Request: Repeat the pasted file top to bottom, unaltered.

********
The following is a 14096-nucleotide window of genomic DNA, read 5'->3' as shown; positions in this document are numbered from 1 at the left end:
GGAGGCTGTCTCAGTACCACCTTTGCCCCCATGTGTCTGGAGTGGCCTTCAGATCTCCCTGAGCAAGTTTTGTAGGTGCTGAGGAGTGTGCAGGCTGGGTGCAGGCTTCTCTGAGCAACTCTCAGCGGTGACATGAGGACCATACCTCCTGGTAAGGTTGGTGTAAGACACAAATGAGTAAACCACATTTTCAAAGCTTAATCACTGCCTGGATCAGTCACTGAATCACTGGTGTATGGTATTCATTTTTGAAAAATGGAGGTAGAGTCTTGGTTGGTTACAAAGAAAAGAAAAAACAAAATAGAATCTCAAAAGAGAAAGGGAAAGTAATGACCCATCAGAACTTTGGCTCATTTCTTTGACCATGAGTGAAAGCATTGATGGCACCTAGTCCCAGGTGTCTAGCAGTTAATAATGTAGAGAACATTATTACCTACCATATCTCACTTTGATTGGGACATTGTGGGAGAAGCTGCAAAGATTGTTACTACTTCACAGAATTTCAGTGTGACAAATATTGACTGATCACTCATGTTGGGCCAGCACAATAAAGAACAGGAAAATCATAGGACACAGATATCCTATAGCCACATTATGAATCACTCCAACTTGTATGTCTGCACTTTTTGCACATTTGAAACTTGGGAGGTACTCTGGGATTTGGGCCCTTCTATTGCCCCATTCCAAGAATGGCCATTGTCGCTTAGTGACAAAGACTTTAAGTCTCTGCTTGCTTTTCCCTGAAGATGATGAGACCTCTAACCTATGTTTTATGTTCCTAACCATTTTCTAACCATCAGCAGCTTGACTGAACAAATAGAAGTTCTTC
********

The following is a 14096-nucleotide window of genomic DNA, read 5'->3' as shown; positions in this document are numbered from 1 at the left end:
GGAGGCTGTCTCAGTACCACCTTTGCCCCCATGTGTCTGGAGTGGCCTTCAGATCTCCCTGAGCAAGTTTTGTAGGTGCTGAGGAGTGTGCAGGCTGGGTGCAGGCTTCTCTGAGCAACTCTCAGCGGTGACATGAGGACCATACCTCCTGGTAAGGTTGGTGTAAGACACAAATGAGTAAACCACATTTTCAAAGCTTAATCACTGCCTGGATCAGTCACTGAATCACTGGTGTATGGTATTCATTTTTGAAAAATGGAGGTAGAGTCTTGGTTGGTTACAAAGAAAAGAAAAAACAAAATAGAATCTCAAAAGAGAAAGGGAAAGTAATGACCCATCAGAACTTTGGCTCATTTCTTTGACCATGAGTGAAAGCATTGATGGCACCTAGTCCCAGGTGTCTAGCAGTTAATAATGTAGAGAACATTATTACCTACCATATCTCACTTTGATTGGGACATTGTGGGAGAAGCTGCAAAGATTGTTACTACTTCACAGAATTTCAGTGTGACAAATATTGACTGATCACTCATGTTGGGCCAGCACAATAAAGAACAGGAAAATCATAGGACACAGATATCCTATAGCCACATTATGAATCACTCCAACTTGTATGTCTGCACTTTTTGCACATTTGAAACTTGGGAGGTACTCTGGGATTTGGGCCCTTCTATTGCCCCATTCCAAGAATGGCCATTGTCGCTTAGTGACAAAGACTTTAAGTCTCTGCTTGCTTTTCCCTGAAGATGATGAGACCTCTAACCTATGTTTTATGTTCCTAACCATTTTCTAACCATCAGCAGCTTGACTGAACAAATAGAAGTTCTTC